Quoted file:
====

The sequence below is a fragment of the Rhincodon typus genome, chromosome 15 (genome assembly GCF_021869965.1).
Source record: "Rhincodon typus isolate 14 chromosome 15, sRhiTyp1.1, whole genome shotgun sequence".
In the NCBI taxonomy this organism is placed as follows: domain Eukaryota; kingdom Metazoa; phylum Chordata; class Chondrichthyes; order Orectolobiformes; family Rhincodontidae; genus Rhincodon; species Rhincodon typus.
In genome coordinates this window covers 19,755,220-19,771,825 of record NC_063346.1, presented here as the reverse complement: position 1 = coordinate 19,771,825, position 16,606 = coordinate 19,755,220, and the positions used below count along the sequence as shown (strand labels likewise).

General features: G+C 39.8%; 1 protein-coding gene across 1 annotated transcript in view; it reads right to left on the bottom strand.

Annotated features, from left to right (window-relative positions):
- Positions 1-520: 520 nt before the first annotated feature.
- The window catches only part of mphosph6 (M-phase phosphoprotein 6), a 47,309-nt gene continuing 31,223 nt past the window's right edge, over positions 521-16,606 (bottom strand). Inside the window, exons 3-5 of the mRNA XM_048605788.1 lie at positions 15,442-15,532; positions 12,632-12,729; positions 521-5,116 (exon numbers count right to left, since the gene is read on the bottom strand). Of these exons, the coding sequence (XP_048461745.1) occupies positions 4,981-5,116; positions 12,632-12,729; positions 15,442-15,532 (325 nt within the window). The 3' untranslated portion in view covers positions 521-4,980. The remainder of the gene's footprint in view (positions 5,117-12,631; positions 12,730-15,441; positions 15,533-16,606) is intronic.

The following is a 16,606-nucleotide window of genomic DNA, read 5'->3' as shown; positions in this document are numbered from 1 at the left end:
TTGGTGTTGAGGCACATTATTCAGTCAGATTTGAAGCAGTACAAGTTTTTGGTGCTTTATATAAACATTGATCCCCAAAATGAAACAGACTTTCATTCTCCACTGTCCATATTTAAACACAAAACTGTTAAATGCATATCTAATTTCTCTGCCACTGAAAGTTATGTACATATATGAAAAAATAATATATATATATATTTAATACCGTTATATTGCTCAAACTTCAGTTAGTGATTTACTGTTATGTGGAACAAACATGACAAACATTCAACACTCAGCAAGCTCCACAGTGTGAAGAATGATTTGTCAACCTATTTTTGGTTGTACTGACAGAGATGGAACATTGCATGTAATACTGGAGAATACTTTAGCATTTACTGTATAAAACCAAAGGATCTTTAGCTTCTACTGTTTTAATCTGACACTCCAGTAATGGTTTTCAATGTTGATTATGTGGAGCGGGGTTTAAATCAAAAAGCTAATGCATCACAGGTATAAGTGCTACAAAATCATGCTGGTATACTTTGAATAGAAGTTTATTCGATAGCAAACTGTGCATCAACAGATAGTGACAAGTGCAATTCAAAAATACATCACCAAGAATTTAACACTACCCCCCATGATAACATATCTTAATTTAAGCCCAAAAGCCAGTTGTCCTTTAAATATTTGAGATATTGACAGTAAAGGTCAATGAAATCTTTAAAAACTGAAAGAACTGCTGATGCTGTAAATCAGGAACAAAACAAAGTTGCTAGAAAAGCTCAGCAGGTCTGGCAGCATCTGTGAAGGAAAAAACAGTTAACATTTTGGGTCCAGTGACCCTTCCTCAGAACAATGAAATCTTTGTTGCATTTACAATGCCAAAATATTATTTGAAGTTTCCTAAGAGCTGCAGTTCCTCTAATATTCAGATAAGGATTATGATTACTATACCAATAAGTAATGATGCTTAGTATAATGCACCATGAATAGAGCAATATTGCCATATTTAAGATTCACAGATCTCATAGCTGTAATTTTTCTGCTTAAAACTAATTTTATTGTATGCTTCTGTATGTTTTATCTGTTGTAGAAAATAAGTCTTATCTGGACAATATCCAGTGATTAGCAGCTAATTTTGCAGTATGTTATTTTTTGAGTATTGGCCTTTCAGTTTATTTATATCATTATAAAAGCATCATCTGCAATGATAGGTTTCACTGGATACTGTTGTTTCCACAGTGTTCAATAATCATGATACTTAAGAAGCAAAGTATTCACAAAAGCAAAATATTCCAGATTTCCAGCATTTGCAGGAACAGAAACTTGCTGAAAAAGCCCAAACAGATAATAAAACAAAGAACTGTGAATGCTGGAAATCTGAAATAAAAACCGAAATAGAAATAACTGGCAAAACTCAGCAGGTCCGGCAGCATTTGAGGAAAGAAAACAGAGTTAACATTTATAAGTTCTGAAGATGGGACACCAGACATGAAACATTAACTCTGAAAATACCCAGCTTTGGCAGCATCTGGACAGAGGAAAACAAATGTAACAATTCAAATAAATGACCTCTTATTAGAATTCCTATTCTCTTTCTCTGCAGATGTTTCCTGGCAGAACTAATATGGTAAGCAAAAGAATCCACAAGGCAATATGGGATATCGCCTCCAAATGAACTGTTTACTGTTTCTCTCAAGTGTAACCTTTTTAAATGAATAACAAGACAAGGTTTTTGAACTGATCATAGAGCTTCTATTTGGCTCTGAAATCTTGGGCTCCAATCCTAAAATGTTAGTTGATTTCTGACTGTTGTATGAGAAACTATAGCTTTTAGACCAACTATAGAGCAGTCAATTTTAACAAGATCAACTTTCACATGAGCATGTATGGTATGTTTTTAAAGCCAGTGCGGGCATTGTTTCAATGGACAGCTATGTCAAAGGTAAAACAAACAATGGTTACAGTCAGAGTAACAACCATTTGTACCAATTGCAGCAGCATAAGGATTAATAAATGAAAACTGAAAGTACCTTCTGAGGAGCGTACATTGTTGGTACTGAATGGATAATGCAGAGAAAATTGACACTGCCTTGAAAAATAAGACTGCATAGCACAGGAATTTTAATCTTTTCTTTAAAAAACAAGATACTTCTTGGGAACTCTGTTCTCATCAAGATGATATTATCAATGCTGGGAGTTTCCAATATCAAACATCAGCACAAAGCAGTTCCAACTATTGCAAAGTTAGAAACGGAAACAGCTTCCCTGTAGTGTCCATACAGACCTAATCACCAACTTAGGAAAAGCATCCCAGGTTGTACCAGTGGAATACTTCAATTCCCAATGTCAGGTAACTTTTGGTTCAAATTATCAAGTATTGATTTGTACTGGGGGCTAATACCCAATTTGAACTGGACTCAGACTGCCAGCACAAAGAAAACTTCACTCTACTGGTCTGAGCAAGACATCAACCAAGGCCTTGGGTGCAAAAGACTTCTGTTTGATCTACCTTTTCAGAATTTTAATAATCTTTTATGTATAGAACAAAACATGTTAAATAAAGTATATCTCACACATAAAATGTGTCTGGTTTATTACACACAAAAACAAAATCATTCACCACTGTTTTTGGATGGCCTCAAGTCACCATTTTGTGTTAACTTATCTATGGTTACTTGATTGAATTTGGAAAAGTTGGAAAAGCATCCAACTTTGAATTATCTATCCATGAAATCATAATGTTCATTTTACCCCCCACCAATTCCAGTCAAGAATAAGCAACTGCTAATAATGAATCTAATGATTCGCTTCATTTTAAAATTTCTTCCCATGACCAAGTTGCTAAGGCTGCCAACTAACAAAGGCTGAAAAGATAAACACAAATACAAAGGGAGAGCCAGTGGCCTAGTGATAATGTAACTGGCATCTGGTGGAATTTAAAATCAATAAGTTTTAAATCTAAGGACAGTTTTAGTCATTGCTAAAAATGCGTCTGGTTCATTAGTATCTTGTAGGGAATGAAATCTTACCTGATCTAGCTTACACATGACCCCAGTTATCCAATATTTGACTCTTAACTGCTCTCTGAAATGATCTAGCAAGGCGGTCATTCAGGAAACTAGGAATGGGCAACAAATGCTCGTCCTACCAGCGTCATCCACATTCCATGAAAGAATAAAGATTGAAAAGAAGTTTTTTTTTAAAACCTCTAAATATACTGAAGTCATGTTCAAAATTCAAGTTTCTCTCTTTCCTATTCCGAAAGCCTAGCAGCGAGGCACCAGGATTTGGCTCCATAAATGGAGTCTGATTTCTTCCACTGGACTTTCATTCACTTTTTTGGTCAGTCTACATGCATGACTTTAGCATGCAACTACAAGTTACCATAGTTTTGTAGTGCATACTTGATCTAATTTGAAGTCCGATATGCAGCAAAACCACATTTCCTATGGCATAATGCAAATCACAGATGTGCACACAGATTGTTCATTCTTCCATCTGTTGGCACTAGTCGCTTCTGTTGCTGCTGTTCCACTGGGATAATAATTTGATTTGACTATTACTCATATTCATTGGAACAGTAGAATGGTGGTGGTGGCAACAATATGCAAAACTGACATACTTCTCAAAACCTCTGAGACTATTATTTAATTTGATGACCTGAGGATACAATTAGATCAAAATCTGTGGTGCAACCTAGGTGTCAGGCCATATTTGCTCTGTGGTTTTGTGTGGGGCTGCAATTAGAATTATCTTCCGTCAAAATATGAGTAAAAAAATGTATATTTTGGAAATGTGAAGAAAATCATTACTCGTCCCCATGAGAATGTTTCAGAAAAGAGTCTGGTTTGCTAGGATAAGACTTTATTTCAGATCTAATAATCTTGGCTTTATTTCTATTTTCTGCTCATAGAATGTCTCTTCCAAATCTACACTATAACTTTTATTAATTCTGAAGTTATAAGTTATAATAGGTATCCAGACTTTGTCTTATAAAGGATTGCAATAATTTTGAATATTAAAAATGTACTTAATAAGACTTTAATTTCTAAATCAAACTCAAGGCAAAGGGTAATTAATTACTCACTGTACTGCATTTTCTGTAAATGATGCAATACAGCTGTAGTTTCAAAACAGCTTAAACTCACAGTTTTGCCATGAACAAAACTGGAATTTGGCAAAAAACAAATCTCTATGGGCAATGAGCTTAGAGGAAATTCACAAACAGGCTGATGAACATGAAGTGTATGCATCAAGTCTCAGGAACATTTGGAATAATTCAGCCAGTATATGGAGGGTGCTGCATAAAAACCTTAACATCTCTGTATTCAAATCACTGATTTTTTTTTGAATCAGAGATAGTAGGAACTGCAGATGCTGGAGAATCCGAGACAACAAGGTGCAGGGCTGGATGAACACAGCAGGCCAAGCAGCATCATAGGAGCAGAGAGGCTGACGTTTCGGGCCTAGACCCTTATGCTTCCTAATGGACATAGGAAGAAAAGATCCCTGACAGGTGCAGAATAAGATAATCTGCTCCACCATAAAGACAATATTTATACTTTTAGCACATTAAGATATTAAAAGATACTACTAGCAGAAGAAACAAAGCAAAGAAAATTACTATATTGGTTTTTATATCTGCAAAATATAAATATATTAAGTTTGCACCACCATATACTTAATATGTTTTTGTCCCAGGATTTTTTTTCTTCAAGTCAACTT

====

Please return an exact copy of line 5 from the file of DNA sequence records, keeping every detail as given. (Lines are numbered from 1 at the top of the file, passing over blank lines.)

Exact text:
General features: G+C 39.8%; 1 protein-coding gene across 1 annotated transcript in view; it reads right to left on the bottom strand.